A week ago, my wife and I were in Camden, Maine, not far from where I used to vacation two and a half decades ago. We signed on for a two-hour scenic cruise on a schooner. As we sailed out into the ocean, the day was gorgeous and the views spectacular. And then somebody pointed sternward. The captain turned and announced, “We are very lucky. folks. We have company.” I looked out just past the stern and there they were: two dolphins, breaking the water in plain view and putting on a small show for the passengers. But I know better. They were there for me. I had been gone for 26 years, and now I was back, a different man, and they were there once again, to give me a sign. I took it as a sign of encouragement and of affirmation.

I am still a spiritual person, but now I know that God is the source of that spiritual power. And I know that God has shown me signs of mercy and hope my whole life, even when I scorned His existence. I don’t know if I have made the right choices or lived according to His will, but I am hopeful that this sign of His favor might mean my path has not been in vain.

Thanks to all for your patience in reading this very personal account, and for your continued support of this blog. Praise God, from whom all blessings flow.

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At this beginning of July, I want to take an opportunity to thank all those who read and comment on this blog. It has been a great three years, and I have learned a lot and enjoyed all the interactions resulting from the blog.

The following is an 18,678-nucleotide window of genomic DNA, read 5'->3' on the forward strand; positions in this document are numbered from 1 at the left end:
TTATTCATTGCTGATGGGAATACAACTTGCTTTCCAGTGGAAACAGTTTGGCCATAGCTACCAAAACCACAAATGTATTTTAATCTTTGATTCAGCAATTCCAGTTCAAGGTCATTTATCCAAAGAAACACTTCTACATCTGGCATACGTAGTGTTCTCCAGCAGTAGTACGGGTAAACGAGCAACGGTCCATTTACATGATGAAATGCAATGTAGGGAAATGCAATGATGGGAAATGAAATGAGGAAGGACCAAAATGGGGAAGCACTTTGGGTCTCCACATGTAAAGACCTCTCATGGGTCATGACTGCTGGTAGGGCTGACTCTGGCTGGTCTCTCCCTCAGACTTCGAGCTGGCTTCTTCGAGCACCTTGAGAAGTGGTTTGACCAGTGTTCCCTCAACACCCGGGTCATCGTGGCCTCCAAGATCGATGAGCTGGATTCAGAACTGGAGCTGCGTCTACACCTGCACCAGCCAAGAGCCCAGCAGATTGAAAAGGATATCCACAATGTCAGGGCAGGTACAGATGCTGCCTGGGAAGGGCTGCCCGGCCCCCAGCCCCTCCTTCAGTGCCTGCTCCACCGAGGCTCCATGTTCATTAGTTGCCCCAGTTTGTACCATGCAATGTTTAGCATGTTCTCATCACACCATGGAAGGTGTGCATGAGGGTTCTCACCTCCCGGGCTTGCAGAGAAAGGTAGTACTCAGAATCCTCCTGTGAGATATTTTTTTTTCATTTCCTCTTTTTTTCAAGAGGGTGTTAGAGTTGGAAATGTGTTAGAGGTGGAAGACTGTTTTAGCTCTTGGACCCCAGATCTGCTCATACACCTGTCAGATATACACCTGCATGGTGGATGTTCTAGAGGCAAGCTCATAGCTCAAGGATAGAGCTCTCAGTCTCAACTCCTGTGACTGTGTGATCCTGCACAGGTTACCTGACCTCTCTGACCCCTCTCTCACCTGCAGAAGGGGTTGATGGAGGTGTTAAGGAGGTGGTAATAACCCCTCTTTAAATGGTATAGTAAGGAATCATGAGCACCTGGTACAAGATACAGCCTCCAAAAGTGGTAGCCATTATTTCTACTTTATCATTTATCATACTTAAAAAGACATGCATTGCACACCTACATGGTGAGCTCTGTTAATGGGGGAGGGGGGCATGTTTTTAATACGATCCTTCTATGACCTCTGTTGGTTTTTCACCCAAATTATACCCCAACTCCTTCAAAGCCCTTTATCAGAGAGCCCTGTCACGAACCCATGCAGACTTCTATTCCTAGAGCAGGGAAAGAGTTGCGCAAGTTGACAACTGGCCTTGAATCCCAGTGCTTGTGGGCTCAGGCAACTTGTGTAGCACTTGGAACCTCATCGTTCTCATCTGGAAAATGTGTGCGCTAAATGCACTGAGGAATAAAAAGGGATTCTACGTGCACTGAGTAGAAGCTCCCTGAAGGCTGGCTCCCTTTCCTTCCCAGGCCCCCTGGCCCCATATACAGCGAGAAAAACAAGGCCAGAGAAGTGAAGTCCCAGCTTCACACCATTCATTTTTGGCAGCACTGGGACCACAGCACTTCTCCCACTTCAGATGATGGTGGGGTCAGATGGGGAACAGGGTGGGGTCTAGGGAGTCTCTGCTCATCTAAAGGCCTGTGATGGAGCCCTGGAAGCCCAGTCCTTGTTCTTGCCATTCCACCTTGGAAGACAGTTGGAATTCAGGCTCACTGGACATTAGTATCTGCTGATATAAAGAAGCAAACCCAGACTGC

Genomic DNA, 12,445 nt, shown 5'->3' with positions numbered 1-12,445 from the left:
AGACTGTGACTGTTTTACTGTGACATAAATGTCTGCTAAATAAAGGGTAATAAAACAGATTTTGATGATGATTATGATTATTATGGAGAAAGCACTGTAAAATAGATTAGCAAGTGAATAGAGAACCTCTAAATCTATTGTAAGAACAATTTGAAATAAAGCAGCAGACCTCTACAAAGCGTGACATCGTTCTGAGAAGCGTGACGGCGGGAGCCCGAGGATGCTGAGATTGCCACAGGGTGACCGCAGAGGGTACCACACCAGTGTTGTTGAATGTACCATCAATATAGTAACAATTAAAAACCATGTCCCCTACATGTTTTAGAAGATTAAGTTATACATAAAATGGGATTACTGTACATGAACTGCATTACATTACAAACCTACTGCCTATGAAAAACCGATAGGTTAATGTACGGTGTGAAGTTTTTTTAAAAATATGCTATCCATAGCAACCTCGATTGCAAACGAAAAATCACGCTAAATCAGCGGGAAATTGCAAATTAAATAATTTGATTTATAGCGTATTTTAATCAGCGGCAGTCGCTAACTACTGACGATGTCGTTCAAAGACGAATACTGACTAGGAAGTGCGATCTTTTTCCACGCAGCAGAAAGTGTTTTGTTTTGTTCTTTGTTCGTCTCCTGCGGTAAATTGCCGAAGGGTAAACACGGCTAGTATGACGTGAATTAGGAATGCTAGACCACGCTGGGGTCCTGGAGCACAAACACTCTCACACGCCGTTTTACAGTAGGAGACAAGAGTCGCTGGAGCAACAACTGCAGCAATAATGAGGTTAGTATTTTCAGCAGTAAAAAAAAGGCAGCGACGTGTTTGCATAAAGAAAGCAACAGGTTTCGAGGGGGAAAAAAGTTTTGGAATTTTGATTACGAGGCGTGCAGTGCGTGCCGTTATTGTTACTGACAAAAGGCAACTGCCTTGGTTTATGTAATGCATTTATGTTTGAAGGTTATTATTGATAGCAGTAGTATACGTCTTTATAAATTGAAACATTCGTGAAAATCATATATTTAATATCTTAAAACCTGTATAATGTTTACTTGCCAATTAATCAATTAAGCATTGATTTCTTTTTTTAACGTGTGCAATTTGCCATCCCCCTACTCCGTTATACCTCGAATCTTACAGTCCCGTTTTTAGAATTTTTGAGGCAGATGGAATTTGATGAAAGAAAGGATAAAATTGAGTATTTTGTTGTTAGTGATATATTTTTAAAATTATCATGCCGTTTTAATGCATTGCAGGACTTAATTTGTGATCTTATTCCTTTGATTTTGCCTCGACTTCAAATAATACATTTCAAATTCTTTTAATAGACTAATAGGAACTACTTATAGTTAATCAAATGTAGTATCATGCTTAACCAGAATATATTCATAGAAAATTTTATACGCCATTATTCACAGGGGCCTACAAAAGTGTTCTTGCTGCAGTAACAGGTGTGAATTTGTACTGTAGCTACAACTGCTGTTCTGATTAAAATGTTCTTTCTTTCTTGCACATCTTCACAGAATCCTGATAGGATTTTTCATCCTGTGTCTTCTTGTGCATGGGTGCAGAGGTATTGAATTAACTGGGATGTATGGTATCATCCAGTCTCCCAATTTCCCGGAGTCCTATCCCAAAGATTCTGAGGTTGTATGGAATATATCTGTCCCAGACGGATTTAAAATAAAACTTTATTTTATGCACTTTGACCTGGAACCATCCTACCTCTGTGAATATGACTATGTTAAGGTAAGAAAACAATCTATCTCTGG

No, I am not ending the blog. But I am going to take a needed blog vacation for the summer. As my retirement (coincident with starting this blog) enters its 3rd year,  I have grown progressively busier. Here is a sample of what I will be doing in July:

As Editor-in-Chief, I will be finalizing the Summer issue of God and Nature, with some great content, including nine essays on two focus topics (authors include Gareth Jones, Kevin Arnold, Jim Peterson), two poems, a great photoessay by Tom Oord, and an interview. The goal is to get everything done and published by the middle of the month.

Right after that, my wife and I have committed to doing a week of Vacation Bible School at our church with a class of science experiments for kids. We did it last year, and it was great, but it takes a lot of time and effort to make sure everything works.

And then at the end of the month I am off to Boston for the annual ASA meeting, where I am presenting a paper, moderating two sessions, reporting to the Executive Council, and of course meeting and greeting many friends and colleagues.

August is a bit less intense, and my wife and I will go on a real vacation to Maine and Long Island.

So I will be back here in September, hopefully rested, and with something to say. Meanwhile, may God bless all of you, and may the summer bring you joy and happiness along with whatever else it may bring.

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Beyond the Gap

The phrase “God of the gaps” was invented by the 19th century theologian Henry Drummond. He was speaking of the things that science could not explain yet, and which, he said, some Christians treated as “gaps which they will fill up with God”. Drummond, and many other Christian theologians and scientists after him, have urged Christians to avoid this temptation and instead to embrace all nature as God’s.